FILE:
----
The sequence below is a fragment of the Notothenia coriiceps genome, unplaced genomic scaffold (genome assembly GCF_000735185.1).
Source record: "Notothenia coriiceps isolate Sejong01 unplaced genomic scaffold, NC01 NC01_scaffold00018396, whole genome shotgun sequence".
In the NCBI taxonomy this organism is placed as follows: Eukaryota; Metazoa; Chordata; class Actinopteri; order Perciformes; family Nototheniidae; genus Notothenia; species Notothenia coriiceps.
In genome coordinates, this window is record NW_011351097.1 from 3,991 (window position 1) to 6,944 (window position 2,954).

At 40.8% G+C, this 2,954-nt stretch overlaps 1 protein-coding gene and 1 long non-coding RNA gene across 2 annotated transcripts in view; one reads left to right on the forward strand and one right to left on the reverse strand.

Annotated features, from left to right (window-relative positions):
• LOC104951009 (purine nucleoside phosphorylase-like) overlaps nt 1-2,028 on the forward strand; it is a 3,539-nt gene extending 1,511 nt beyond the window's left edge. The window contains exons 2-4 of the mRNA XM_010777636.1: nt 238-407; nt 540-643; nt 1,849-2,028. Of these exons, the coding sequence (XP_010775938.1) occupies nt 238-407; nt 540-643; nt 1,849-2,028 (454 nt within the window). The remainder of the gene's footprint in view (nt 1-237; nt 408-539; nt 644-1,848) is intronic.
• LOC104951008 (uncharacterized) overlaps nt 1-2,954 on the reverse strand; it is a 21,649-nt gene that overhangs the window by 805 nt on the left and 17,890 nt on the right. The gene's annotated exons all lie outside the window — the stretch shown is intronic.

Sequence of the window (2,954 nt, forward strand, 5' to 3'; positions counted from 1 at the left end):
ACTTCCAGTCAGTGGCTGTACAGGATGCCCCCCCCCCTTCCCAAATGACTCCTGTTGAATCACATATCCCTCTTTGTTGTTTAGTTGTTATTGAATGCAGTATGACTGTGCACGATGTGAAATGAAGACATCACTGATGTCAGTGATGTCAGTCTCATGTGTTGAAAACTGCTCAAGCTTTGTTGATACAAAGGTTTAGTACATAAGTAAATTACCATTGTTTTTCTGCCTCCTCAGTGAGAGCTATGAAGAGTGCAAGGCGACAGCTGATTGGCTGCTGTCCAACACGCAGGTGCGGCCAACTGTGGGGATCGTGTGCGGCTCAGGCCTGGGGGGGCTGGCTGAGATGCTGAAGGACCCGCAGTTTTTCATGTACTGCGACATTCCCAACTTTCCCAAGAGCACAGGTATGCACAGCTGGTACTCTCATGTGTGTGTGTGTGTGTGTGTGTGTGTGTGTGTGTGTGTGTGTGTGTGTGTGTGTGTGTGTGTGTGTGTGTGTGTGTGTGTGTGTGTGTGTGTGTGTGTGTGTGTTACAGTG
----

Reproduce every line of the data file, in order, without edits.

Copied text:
The sequence below is a fragment of the Notothenia coriiceps genome, unplaced genomic scaffold (genome assembly GCF_000735185.1).
Source record: "Notothenia coriiceps isolate Sejong01 unplaced genomic scaffold, NC01 NC01_scaffold00018396, whole genome shotgun sequence".
In the NCBI taxonomy this organism is placed as follows: Eukaryota; Metazoa; Chordata; class Actinopteri; order Perciformes; family Nototheniidae; genus Notothenia; species Notothenia coriiceps.
In genome coordinates, this window is record NW_011351097.1 from 3,991 (window position 1) to 6,944 (window position 2,954).

At 40.8% G+C, this 2,954-nt stretch overlaps 1 protein-coding gene and 1 long non-coding RNA gene across 2 annotated transcripts in view; one reads left to right on the forward strand and one right to left on the reverse strand.

Annotated features, from left to right (window-relative positions):
• LOC104951009 (purine nucleoside phosphorylase-like) overlaps nt 1-2,028 on the forward strand; it is a 3,539-nt gene extending 1,511 nt beyond the window's left edge. The window contains exons 2-4 of the mRNA XM_010777636.1: nt 238-407; nt 540-643; nt 1,849-2,028. Of these exons, the coding sequence (XP_010775938.1) occupies nt 238-407; nt 540-643; nt 1,849-2,028 (454 nt within the window). The remainder of the gene's footprint in view (nt 1-237; nt 408-539; nt 644-1,848) is intronic.
• LOC104951008 (uncharacterized) overlaps nt 1-2,954 on the reverse strand; it is a 21,649-nt gene that overhangs the window by 805 nt on the left and 17,890 nt on the right. The gene's annotated exons all lie outside the window — the stretch shown is intronic.

Sequence of the window (2,954 nt, forward strand, 5' to 3'; positions counted from 1 at the left end):
ACTTCCAGTCAGTGGCTGTACAGGATGCCCCCCCCCCTTCCCAAATGACTCCTGTTGAATCACATATCCCTCTTTGTTGTTTAGTTGTTATTGAATGCAGTATGACTGTGCACGATGTGAAATGAAGACATCACTGATGTCAGTGATGTCAGTCTCATGTGTTGAAAACTGCTCAAGCTTTGTTGATACAAAGGTTTAGTACATAAGTAAATTACCATTGTTTTTCTGCCTCCTCAGTGAGAGCTATGAAGAGTGCAAGGCGACAGCTGATTGGCTGCTGTCCAACACGCAGGTGCGGCCAACTGTGGGGATCGTGTGCGGCTCAGGCCTGGGGGGGCTGGCTGAGATGCTGAAGGACCCGCAGTTTTTCATGTACTGCGACATTCCCAACTTTCCCAAGAGCACAGGTATGCACAGCTGGTACTCTCATGTGTGTGTGTGTGTGTGTGTGTGTGTGTGTGTGTGTGTGTGTGTGTGTGTGTGTGTGTGTGTGTGTGTGTGTGTGTGTGTGTGTGTGTGTGTGTGTGTGTGTGTTACAGTG